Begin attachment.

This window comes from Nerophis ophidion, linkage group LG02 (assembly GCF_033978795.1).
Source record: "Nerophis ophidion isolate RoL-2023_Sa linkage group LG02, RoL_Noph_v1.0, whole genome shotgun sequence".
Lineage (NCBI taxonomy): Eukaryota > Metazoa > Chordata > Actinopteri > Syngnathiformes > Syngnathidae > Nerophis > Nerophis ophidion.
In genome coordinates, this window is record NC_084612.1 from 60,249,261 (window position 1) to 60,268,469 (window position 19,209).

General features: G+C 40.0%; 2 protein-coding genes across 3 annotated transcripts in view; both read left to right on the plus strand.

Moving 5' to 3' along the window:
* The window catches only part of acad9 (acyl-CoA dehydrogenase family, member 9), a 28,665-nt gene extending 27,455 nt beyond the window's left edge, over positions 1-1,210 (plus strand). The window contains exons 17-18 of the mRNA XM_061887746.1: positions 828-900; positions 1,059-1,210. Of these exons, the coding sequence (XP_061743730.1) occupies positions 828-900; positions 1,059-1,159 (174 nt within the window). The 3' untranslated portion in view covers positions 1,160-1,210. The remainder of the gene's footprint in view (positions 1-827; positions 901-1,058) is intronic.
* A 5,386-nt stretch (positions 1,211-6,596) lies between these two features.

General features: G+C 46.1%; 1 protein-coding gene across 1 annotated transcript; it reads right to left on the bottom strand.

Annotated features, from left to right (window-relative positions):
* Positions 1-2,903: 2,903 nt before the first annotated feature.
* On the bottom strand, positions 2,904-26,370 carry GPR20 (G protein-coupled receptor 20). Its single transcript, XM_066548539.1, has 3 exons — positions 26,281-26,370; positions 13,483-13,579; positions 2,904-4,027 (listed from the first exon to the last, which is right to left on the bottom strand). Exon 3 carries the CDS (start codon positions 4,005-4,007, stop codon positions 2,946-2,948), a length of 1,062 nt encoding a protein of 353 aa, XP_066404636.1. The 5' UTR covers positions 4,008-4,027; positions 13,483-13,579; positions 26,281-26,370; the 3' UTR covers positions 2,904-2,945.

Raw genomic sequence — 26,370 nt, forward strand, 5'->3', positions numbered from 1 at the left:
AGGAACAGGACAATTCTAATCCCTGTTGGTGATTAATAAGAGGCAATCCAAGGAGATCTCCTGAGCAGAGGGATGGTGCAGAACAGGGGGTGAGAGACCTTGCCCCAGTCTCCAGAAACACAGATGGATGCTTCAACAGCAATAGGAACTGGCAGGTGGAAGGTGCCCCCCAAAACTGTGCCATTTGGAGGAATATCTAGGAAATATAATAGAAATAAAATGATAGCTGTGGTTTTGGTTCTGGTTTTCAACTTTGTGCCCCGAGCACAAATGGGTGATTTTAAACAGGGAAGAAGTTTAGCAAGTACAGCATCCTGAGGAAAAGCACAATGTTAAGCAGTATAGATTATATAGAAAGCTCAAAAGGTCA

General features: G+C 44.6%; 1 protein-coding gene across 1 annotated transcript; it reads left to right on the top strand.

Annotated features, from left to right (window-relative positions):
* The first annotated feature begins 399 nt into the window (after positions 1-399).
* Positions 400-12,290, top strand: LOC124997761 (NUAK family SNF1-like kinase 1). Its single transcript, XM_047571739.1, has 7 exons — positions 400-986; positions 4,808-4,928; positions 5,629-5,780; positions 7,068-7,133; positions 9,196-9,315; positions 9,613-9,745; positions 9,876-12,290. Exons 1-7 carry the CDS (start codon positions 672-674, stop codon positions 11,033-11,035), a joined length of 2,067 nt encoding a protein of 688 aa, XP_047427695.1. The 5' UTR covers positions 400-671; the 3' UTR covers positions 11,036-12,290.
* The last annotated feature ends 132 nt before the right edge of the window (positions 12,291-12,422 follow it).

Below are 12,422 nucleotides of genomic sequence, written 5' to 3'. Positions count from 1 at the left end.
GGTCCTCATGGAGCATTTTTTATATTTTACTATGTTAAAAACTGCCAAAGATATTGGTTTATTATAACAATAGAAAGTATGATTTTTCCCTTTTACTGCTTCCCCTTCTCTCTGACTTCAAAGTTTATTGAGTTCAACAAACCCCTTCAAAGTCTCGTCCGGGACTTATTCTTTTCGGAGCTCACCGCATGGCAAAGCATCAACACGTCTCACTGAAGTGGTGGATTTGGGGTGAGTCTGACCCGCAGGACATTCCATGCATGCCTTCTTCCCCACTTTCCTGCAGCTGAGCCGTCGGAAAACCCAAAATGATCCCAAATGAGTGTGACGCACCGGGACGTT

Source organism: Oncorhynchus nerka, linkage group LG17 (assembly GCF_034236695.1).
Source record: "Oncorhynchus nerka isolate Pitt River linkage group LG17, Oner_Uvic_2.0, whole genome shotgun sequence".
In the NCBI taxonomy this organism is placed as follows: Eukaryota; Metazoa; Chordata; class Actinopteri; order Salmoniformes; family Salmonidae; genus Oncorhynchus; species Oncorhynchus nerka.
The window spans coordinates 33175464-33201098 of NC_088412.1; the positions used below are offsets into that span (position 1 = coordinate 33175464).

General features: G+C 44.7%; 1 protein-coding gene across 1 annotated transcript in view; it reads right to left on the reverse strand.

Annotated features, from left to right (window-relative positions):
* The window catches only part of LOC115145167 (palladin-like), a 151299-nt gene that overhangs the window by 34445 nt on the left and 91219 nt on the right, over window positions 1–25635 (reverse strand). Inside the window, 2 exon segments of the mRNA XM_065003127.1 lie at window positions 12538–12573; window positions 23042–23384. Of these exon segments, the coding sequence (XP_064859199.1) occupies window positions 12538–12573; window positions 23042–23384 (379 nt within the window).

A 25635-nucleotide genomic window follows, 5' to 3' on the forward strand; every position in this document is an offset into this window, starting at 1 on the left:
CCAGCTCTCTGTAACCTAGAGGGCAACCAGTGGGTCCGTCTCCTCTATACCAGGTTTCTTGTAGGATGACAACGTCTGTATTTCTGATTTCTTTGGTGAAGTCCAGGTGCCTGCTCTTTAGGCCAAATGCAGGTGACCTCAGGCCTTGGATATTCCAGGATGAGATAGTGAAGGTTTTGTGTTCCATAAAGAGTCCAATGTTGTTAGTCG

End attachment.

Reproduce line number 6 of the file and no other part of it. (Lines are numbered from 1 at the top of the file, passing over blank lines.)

Moving 5' to 3' along the window: